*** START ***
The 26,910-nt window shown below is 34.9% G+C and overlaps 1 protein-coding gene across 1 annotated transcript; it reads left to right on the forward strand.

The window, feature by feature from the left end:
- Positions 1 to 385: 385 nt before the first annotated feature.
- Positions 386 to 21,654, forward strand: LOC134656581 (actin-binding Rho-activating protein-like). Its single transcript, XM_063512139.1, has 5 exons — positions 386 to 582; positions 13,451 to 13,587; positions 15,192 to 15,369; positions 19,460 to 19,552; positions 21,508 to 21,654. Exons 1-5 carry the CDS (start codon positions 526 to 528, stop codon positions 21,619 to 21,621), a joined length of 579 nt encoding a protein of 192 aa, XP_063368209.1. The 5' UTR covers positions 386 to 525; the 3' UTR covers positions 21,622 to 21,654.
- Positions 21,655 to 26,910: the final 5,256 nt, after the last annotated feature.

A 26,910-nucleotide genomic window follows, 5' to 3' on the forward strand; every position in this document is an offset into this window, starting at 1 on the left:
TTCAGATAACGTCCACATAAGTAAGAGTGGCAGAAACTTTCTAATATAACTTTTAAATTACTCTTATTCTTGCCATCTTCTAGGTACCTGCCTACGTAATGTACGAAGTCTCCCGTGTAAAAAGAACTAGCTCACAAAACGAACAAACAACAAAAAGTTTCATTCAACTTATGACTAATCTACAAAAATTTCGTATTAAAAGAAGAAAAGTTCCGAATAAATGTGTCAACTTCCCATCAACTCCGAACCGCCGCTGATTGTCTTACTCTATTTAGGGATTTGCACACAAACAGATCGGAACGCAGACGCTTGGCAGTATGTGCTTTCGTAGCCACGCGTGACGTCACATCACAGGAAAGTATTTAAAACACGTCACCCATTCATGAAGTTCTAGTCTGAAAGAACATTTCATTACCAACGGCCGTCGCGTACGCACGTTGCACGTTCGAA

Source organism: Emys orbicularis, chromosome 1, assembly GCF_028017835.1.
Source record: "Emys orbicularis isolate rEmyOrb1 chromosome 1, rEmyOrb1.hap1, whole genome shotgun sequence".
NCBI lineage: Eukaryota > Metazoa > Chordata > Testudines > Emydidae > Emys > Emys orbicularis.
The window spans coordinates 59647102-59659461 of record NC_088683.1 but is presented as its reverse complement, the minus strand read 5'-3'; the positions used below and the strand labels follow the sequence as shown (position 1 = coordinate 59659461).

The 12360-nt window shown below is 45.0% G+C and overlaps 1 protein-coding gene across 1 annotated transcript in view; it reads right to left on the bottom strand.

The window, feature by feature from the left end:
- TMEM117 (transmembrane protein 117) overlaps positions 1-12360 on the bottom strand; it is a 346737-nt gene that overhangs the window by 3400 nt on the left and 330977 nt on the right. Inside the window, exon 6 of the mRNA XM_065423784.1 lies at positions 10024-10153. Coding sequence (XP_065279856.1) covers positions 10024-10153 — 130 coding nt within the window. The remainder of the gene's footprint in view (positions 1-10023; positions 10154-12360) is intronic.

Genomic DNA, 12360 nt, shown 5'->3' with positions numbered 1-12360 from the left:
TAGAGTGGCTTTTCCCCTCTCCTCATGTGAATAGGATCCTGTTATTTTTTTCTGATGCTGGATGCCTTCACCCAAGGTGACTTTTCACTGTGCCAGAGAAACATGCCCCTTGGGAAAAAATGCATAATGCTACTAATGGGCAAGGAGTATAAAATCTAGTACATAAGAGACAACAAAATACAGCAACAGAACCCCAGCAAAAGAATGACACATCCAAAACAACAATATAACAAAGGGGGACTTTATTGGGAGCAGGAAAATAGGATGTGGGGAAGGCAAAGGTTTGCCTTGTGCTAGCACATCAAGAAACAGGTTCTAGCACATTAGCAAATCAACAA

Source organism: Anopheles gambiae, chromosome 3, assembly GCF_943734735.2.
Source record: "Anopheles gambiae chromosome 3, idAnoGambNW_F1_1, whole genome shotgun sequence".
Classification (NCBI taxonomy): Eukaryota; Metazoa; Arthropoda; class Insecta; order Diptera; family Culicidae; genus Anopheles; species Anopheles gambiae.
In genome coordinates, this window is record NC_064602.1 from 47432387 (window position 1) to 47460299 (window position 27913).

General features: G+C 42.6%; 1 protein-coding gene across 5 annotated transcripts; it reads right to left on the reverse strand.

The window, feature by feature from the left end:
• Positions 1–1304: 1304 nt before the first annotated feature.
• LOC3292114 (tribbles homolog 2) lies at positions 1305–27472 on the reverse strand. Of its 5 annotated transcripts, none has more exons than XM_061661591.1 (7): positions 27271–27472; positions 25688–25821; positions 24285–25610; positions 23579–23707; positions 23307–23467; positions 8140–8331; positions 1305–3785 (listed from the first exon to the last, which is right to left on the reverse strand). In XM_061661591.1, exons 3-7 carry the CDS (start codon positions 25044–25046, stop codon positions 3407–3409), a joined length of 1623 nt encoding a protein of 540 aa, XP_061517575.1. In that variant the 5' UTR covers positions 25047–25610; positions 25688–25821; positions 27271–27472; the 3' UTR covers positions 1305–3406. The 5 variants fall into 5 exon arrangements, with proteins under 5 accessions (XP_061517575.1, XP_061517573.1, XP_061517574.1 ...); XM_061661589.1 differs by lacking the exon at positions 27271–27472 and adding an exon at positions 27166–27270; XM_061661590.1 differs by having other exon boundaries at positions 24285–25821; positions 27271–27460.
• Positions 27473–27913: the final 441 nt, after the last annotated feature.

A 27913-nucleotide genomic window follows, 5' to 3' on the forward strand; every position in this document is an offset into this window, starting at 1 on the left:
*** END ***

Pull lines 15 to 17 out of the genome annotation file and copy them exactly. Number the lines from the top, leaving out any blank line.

Genomic DNA, 12360 nt, shown 5'->3' with positions numbered 1-12360 from the left:
TAGAGTGGCTTTTCCCCTCTCCTCATGTGAATAGGATCCTGTTATTTTTTTCTGATGCTGGATGCCTTCACCCAAGGTGACTTTTCACTGTGCCAGAGAAACATGCCCCTTGGGAAAAAATGCATAATGCTACTAATGGGCAAGGAGTATAAAATCTAGTACATAAGAGACAACAAAATACAGCAACAGAACCCCAGCAAAAGAATGACACATCCAAAACAACAATATAACAAAGGGGGACTTTATTGGGAGCAGGAAAATAGGATGTGGGGAAGGCAAAGGTTTGCCTTGTGCTAGCACATCAAGAAACAGGTTCTAGCACATTAGCAAATCAACAA

Source organism: Anopheles gambiae, chromosome 3, assembly GCF_943734735.2.